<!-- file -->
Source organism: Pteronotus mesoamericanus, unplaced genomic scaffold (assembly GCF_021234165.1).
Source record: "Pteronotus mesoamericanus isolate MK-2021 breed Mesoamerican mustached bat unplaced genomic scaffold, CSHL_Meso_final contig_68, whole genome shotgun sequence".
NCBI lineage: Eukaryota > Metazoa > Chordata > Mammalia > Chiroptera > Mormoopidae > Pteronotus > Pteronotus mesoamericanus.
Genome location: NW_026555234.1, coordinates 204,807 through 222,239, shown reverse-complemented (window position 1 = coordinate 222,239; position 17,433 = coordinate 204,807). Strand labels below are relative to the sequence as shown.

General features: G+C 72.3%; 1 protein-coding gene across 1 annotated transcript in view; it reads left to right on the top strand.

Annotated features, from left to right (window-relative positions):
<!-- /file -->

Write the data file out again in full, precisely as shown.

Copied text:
Source organism: Pteronotus mesoamericanus, unplaced genomic scaffold (assembly GCF_021234165.1).
Source record: "Pteronotus mesoamericanus isolate MK-2021 breed Mesoamerican mustached bat unplaced genomic scaffold, CSHL_Meso_final contig_68, whole genome shotgun sequence".
NCBI lineage: Eukaryota > Metazoa > Chordata > Mammalia > Chiroptera > Mormoopidae > Pteronotus > Pteronotus mesoamericanus.
Genome location: NW_026555234.1, coordinates 204,807 through 222,239, shown reverse-complemented (window position 1 = coordinate 222,239; position 17,433 = coordinate 204,807). Strand labels below are relative to the sequence as shown.

General features: G+C 72.3%; 1 protein-coding gene across 1 annotated transcript in view; it reads left to right on the top strand.

Annotated features, from left to right (window-relative positions):